Disclaimer: This work was produced by one of our expert legal writers, as a learning aid to help law students with their studies.

Any opinions, findings, conclusions, or recommendations expressed in this material are those of the authors and do not reflect the views of LawTeacher.net. Any information contained in this case summary does not constitute legal advice and should be treated as educational content only.

Smith v Baker - 1891

347 words (1 pages) Case Summary

6th Sep 2021 Case Summary Reference this In-house law team

Jurisdiction / Tag(s): UK Law

Smith v Baker & Sons

[1891] AC 325;  55 JP 660; 60 LJQB 683; 40 WR 392;

[1891-4] All ER Rep 69; 65 LT 467; 7 TLR 679

NEGLIGENCE, EMPLOYER’S LIABILITY, DEFENCE AGAINST NEGLIGENCE CLAIMS, VOLENTI NON FIT INJURIA, ACCEPTANCE OF RISK, EFFECT OF KNOWLEDGE OF EMPLOYEE, ACCIDENT AT WORK

Facts

The plaintiff was employed by a railway company to drill holes in a rock, near a crane, operated by men employed by the railway company. The crane lifted stones and at times swung them over the plaintiff’s head without warning. The plaintiff was fully aware of the danger he was exposed to by working near the crane. One time, a stone fell off the crane and injured the plaintiff. He sued his employers for negligence under the now repealed Employers’ Liability Act 1880. The jury in the county court ruled in favour of the plaintiff. The defendants appealed to the Court of Appeal which reversed the decision of the county court. The plaintiff appealed to the House of Lords.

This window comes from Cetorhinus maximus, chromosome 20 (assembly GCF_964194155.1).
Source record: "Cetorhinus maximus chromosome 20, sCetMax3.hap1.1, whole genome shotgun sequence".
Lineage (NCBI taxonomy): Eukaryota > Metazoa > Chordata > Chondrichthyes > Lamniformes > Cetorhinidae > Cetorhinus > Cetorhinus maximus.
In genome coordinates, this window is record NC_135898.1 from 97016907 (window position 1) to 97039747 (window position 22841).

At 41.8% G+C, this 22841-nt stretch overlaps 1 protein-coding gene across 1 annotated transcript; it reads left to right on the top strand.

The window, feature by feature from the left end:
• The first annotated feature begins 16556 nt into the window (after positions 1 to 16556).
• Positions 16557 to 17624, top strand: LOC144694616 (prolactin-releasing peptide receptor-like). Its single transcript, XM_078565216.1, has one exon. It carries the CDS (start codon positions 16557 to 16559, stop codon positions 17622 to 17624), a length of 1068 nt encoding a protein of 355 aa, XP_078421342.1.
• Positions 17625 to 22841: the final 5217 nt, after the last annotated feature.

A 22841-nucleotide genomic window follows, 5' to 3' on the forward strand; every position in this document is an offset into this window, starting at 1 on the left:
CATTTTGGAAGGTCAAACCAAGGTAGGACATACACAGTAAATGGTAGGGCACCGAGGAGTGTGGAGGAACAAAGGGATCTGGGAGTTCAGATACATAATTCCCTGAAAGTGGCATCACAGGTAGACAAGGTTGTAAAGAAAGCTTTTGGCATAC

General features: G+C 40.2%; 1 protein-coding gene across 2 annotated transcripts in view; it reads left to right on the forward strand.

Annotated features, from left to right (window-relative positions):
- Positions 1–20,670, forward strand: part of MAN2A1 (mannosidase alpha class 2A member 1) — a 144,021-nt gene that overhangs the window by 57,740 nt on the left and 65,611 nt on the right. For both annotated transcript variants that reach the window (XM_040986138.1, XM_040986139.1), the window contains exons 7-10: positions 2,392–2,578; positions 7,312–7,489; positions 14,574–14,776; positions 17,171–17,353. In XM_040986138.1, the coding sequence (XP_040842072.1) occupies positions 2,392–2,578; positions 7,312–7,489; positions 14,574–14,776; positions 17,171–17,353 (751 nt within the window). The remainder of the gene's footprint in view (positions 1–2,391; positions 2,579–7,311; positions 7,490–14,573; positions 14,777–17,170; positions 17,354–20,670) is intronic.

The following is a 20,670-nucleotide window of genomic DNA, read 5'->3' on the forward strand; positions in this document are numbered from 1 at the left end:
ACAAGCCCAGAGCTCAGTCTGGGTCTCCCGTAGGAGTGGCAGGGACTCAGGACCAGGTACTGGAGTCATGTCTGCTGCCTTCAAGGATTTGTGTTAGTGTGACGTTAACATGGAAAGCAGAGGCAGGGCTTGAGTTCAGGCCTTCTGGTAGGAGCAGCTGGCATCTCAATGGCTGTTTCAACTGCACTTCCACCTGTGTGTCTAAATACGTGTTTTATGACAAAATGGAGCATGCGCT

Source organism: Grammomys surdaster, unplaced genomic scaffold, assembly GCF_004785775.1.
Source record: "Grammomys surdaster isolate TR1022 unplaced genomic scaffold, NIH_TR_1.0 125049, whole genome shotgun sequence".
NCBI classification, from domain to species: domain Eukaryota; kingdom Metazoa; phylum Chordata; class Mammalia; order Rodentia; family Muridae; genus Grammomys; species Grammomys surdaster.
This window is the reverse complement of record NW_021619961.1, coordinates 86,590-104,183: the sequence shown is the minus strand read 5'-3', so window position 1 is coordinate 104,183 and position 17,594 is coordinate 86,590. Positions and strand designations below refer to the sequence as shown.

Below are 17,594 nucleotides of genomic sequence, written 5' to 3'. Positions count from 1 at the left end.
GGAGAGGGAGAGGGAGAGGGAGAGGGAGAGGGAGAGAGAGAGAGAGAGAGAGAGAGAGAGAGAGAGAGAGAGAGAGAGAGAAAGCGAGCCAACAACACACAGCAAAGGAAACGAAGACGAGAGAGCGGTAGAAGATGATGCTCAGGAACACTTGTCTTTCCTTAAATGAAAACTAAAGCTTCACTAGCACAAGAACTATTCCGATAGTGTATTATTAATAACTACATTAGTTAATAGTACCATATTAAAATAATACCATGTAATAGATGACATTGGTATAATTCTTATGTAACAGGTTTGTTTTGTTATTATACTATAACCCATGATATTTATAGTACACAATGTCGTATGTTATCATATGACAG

Issue

Is the defence of volenti non fit injuria applicable to cases where an employee whose occupation is not in itself dangerous suffers injury from an activity carried out in another department of which he is fully aware but nevertheless continues to work?

Held

The appeal was allowed.

(1) The mere fact that the plaintiff undertook or continued employment with the full knowledge that there is danger arising out of another activity in the workplace, is not enough to show that maxim volenti non fit injuria is applicable.

(2) The question of whether the plaintiff has undertaken such a risk is a one of fact, not of law. The evidence in the present case shows that the plaintiff did not voluntarily undertook the risk of injury. This is so in common law and in cases arising under the Employers’ Liability Act 1880.

Cite This Work

To export a reference to this article please select a referencing stye below:

Reference Copied to Clipboard.
Reference Copied to Clipboard.
Reference Copied to Clipboard.
Reference Copied to Clipboard.
Reference Copied to Clipboard.
Reference Copied to Clipboard.
Reference Copied to Clipboard.

Related Services

View all

Related Content

Jurisdictions / Tags

Content relating to: "UK Law"

UK law covers the laws and legislation of England, Wales, Northern Ireland and Scotland. Essays, case summaries, problem questions and dissertations here are relevant to law students from the United Kingdom and Great Britain, as well as students wishing to learn more about the UK legal system from overseas.

Related Articles